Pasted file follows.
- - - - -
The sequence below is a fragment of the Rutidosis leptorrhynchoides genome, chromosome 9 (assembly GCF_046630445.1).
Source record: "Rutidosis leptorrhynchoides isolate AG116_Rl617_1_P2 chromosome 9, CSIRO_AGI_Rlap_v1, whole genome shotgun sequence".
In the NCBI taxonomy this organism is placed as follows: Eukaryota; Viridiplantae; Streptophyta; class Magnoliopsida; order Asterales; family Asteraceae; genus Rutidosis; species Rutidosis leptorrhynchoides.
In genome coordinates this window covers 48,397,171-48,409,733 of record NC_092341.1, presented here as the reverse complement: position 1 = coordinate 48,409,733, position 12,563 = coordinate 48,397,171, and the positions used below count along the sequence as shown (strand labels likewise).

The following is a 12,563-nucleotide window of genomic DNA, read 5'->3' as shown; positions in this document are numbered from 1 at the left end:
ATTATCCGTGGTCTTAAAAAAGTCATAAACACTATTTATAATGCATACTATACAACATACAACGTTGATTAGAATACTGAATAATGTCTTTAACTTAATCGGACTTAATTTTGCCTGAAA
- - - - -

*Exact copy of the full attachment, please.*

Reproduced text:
The sequence below is a fragment of the Rutidosis leptorrhynchoides genome, chromosome 9 (assembly GCF_046630445.1).
Source record: "Rutidosis leptorrhynchoides isolate AG116_Rl617_1_P2 chromosome 9, CSIRO_AGI_Rlap_v1, whole genome shotgun sequence".
In the NCBI taxonomy this organism is placed as follows: Eukaryota; Viridiplantae; Streptophyta; class Magnoliopsida; order Asterales; family Asteraceae; genus Rutidosis; species Rutidosis leptorrhynchoides.
In genome coordinates this window covers 48,397,171-48,409,733 of record NC_092341.1, presented here as the reverse complement: position 1 = coordinate 48,409,733, position 12,563 = coordinate 48,397,171, and the positions used below count along the sequence as shown (strand labels likewise).

The following is a 12,563-nucleotide window of genomic DNA, read 5'->3' as shown; positions in this document are numbered from 1 at the left end:
ATTATCCGTGGTCTTAAAAAAGTCATAAACACTATTTATAATGCATACTATACAACATACAACGTTGATTAGAATACTGAATAATGTCTTTAACTTAATCGGACTTAATTTTGCCTGAAA